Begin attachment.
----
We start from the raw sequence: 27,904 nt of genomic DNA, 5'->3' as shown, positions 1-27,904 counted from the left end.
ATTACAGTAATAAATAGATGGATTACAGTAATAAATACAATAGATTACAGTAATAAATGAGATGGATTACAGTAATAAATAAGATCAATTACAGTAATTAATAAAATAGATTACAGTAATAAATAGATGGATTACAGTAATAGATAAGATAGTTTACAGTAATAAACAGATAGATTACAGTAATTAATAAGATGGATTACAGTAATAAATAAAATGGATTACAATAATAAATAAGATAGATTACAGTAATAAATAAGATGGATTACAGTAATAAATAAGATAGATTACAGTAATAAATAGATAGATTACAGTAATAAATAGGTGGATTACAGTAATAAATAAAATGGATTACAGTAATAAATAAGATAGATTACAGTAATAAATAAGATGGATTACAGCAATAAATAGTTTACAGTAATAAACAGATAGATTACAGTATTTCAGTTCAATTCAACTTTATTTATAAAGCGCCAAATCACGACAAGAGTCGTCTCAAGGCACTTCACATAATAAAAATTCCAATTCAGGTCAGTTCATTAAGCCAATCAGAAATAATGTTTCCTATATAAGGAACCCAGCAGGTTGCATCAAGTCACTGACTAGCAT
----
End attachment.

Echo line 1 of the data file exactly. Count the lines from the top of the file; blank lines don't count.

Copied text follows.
We start from the raw sequence: 27,904 nt of genomic DNA, 5'->3' as shown, positions 1-27,904 counted from the left end.